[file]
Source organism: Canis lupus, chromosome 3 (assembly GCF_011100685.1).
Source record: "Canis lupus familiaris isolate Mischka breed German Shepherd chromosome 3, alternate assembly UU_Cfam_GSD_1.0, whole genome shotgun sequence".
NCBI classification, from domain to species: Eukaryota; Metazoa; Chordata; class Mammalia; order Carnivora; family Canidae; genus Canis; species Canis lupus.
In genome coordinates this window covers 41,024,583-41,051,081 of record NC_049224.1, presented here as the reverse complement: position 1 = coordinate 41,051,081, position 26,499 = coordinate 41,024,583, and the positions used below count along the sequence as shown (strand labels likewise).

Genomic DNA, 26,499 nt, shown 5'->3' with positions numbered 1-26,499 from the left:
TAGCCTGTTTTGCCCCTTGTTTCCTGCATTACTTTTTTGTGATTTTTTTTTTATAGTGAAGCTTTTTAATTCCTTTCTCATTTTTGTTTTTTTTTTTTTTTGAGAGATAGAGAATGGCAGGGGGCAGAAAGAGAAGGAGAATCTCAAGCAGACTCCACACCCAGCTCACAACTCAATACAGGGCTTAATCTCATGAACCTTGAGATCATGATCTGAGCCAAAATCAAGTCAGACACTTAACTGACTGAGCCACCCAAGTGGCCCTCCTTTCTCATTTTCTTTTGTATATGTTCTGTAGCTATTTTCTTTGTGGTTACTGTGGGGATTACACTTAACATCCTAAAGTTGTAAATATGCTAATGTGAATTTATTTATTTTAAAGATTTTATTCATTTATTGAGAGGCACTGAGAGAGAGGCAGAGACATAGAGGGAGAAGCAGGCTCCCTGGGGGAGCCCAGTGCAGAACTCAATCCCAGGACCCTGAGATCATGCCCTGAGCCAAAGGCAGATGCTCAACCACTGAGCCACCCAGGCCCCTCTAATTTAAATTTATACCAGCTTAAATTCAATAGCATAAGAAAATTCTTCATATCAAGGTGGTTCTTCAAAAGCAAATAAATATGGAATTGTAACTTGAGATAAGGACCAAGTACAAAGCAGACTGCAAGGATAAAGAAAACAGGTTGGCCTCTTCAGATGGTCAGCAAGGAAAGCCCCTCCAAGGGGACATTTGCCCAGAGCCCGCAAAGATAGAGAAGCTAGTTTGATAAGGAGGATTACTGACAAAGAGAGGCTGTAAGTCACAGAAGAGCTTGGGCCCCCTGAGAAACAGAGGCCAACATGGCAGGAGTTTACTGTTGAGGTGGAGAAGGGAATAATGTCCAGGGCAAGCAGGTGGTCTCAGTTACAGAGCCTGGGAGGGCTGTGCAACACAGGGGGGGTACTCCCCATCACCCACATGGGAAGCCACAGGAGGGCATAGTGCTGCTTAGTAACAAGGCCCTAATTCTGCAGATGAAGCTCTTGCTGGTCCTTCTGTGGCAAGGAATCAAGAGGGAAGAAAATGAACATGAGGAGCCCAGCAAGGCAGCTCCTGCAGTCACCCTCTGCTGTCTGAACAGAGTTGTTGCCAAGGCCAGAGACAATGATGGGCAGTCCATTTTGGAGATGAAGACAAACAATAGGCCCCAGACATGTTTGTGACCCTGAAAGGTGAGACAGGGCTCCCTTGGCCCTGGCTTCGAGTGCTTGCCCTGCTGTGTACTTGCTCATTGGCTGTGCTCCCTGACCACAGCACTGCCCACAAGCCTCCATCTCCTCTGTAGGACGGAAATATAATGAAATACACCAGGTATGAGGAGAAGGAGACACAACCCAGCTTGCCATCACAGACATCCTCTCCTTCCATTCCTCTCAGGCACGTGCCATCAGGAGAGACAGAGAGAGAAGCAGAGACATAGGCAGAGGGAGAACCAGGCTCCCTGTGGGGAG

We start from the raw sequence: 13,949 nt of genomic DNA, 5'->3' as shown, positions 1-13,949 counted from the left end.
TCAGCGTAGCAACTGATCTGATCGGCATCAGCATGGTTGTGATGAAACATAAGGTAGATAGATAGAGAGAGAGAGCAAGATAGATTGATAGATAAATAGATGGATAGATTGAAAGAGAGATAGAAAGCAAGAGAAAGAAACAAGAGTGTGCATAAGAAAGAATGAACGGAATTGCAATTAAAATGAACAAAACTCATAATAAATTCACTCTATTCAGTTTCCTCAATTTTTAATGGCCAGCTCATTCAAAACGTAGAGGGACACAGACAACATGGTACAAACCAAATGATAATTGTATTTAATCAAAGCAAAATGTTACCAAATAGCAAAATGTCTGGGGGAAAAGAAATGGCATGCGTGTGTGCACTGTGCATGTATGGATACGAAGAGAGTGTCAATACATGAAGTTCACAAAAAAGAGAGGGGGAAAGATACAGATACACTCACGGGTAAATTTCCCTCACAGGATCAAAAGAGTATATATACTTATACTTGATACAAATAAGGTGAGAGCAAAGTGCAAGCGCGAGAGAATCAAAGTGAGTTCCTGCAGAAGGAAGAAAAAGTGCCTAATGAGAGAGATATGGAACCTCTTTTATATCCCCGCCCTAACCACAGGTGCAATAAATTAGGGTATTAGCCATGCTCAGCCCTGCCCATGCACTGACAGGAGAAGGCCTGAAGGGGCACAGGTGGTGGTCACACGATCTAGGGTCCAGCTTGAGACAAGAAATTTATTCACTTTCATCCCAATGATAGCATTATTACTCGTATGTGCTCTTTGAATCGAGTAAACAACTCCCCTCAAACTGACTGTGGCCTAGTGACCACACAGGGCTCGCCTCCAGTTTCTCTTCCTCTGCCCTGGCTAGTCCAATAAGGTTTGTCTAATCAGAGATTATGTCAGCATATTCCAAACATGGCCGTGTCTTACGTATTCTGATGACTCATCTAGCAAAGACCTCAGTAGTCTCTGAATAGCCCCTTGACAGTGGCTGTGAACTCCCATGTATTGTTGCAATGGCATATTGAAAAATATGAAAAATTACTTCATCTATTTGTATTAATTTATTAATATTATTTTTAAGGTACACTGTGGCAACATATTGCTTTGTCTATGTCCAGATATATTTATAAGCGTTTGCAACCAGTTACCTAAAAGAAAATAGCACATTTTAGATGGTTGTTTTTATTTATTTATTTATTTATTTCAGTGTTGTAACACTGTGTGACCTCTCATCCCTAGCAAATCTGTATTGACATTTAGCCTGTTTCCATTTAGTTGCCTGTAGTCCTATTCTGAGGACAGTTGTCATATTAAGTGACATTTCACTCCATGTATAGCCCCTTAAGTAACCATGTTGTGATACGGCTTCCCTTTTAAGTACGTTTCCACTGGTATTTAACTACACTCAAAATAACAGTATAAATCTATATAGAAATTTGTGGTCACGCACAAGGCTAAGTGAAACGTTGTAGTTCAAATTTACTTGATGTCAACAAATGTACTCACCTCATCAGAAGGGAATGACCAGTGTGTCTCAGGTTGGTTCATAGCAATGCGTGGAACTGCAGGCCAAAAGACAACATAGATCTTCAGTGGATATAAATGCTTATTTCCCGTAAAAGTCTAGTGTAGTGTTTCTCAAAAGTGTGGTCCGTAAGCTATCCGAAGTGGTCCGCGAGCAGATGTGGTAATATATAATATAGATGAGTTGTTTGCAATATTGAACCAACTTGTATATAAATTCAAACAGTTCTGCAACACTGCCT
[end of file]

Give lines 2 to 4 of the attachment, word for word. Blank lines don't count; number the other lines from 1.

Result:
Source record: "Canis lupus familiaris isolate Mischka breed German Shepherd chromosome 3, alternate assembly UU_Cfam_GSD_1.0, whole genome shotgun sequence".
NCBI classification, from domain to species: Eukaryota; Metazoa; Chordata; class Mammalia; order Carnivora; family Canidae; genus Canis; species Canis lupus.
In genome coordinates this window covers 41,024,583-41,051,081 of record NC_049224.1, presented here as the reverse complement: position 1 = coordinate 41,051,081, position 26,499 = coordinate 41,024,583, and the positions used below count along the sequence as shown (strand labels likewise).